However, he said Dr. Brinton’s participation in the study was significant because the NCI has “firmly maintained” a position denying an abortion-breast cancer link since 2003.
The study, titled “Risk factors for triple-negative breast cancer in women under the age of 45 years,” was published in the American Association for Cancer Research’s (AACR) medical journal “Cancer Epidemiology, Biomarkers and Prevention.”
Researchers also found a significant link between the use of oral contraceptives and a particularly aggressive cancer known as triple-negative breast cancer (TNBC).
Brind said that according to the study, women who start oral contraceptives before the age of 18 multiply their risk of TNBC by 3.7 times. Those who were users of oral contraceptives within one to five years before the study showed a risk 4.2 times the average.
TNBC is associated with high mortality. Brind suggested that oral contraceptives may function not merely as a secondary carcinogen. Rather, the synthetic estrogen-progestin combination or its metabolic byproducts may be a primary cause of the cell mutations that lead to cancer formation.
CBCP president Karen Malec criticized that the NCI, the American Cancer Society, Susan G. Komen for the Cure and other cancer organizations for not issuing nationwide warnings to women on the basis of the study. [7 Jan 2010, Bethesda, MD, CNA, http://www.catholicnewsagency.com/news/2009_study_confirms_abortion-breast_cancer_link/]
Risk Factors for Triple-Negative Breast Cancer in Women Under the Age of 45 Years
* Jessica M. Dolle,* Janet R. Daling,* Emily White,* Louise A. Brinton,* David R. Doody,* Peggy L. Porter,* and Kathleen E. Malone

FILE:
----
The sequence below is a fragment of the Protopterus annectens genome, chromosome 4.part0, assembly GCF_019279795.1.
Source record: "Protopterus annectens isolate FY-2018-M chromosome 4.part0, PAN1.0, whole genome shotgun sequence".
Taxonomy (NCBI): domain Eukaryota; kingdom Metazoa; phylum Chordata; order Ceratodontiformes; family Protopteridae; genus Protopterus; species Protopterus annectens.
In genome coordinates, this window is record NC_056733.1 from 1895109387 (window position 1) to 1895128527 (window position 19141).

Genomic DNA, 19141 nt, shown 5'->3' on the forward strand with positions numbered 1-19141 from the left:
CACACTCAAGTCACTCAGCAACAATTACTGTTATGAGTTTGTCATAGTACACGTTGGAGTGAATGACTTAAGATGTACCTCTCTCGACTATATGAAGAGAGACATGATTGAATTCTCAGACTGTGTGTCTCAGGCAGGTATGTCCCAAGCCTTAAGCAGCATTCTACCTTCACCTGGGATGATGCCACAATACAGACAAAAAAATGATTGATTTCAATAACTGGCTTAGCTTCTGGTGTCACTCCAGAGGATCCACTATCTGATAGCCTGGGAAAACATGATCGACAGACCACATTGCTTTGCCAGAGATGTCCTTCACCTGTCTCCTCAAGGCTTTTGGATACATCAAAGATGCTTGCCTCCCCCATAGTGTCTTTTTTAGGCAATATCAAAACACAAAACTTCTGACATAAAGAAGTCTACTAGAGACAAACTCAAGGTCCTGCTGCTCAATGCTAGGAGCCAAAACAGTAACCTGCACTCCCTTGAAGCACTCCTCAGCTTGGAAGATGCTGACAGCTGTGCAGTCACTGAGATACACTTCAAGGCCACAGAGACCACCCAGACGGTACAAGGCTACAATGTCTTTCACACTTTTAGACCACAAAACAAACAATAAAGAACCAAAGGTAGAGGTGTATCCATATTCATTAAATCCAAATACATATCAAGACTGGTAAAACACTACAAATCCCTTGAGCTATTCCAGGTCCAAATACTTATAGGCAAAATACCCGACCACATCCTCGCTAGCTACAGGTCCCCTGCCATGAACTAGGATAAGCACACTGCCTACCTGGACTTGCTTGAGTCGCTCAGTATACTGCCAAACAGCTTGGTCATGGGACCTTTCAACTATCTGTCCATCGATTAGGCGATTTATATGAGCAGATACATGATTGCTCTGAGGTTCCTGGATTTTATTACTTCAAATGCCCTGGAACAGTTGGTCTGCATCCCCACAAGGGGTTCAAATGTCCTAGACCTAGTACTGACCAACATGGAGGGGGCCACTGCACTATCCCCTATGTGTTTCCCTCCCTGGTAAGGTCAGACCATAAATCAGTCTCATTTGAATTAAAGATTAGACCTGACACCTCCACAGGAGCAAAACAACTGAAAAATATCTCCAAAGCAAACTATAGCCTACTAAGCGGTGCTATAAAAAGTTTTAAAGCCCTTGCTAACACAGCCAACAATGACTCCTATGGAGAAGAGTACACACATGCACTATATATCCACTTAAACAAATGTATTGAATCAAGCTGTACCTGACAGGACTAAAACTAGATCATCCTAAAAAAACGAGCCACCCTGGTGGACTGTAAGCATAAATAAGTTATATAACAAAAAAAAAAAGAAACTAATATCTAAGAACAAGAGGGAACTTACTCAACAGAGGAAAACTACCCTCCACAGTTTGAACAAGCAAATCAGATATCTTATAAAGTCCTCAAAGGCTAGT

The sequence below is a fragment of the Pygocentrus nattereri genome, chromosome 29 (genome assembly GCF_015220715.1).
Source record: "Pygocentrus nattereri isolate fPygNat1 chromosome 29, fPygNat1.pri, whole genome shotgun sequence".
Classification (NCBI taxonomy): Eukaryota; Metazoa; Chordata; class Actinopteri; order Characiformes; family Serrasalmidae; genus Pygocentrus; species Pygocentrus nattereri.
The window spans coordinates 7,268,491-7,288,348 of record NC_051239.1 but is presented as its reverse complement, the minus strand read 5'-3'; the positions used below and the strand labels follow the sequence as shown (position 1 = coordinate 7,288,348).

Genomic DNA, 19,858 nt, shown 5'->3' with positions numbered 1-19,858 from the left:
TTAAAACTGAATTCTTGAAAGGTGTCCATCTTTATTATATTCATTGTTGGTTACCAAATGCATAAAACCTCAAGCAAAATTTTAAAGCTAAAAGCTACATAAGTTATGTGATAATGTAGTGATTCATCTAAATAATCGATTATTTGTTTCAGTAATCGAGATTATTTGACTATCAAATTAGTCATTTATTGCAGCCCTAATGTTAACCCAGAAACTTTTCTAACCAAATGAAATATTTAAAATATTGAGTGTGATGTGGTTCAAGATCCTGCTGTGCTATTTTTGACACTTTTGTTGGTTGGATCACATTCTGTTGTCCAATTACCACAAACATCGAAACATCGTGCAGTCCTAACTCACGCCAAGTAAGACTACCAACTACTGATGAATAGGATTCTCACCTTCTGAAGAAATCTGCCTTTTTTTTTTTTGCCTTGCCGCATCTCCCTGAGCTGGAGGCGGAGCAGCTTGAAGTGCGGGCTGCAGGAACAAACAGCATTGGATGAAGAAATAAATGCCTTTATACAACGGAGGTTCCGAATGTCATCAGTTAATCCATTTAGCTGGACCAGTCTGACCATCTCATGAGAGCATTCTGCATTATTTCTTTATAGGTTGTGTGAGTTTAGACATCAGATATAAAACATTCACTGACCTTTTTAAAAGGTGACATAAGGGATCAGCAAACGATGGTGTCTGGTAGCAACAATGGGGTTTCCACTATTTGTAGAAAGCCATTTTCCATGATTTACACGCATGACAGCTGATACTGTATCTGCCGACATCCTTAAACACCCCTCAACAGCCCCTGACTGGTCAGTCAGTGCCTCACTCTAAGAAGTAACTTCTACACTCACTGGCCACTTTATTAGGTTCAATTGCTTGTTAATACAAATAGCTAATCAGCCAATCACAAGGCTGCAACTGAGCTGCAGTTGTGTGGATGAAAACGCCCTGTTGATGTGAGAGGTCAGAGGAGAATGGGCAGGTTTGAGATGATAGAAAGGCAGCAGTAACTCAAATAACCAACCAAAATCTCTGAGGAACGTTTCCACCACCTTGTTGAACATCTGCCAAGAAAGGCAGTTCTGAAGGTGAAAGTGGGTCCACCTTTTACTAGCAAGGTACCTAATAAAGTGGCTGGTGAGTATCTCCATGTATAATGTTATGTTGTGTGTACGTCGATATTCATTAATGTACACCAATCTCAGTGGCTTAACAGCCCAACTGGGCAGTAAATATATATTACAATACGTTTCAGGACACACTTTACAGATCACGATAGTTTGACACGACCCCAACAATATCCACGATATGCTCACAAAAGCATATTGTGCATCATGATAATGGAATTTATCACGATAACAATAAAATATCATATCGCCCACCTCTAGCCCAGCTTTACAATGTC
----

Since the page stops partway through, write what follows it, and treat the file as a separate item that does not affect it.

Cancer Epidemiol Biomarkers Prev April 2009 18:1157-1166; Published OnlineFirst March 31, 2009, doi:10.1158/1055-9965.EPI-08-1005
Little is known about the etiologic profile of triple-negative breast cancer (negative for estrogen receptor/progesterone receptor/human epidermal growth factor), a breast cancer subtype associated with high mortality and inadequate
We undertook this study to assess the risk for triple-negative breast cancer among women 45 years of age and younger in relation to demographic/lifestyle factors, reproductive history, and oral contraceptive use.
Study participants were ascertained in two previous population-based, case-control studies. Eligible cases included all primary invasive breast cancers among women ages 20 to 45 years in the Seattle–Puget Sound area, diagnosed between January 1983 and December 1992, for whom complete data was obtained for estrogen receptor, progesterone receptor, and human epidermal growth factor status (n = 897; including n = 187 triple-negative breast cancer cases). Controls were age matched and ascertained via random digit dialing.
Oral contraceptive use ≥1 year was associated with a 2.5-fold increased risk for triple-negative breast cancer (95% confidence interval, 1.4-4.3) and no significantly increased risk for non-triple-negative breast cancer (Pheterogeneity = 0.008).
Furthermore, the risk among oral contraceptive users conferred by longer oral contraceptive duration and by more recent use was significantly greater for triple-negative breast cancer than non-triple-negative breast cancer (Pheterogeneity = 0.02 and 0.01, respectively).
Among women ≤40 years, the relative risk for triple-negative breast cancer associated with oral contraceptive use ≥1 year was 4.2 (95% confidence interval, 1.9-9.3), whereas there was no significantly increased risk with oral contraceptive use for non-triple-negative breast cancer among women ≤40 years, nor for triple-negative breast cancer or non-triple-negative breast cancer among women 41 to 45 years of age.
In conclusion, significant heterogeneity exists for the association of oral contraceptive use and breast cancer risk between triple-negative breast cancer and non-triple-negative breast cancer among young women, lending support to a distinct etiology. (Cancer Epidemiol Biomarkers Prev 2009;18(4):1157–66)
UPDATE JANUARY 2010
Why is National Cancer Institute Covering up Link?: Abortion Breast Cancer Coalition Letter to Congress
The US National Cancer Institute (NIC) has again denied the link between abortion and breast cancer to a Globe and Mail reporter, despite one of their leading researchers being named as co-author on a study that admitted up to a 40 per cent increased risk of breast cancer associated with induced abortion.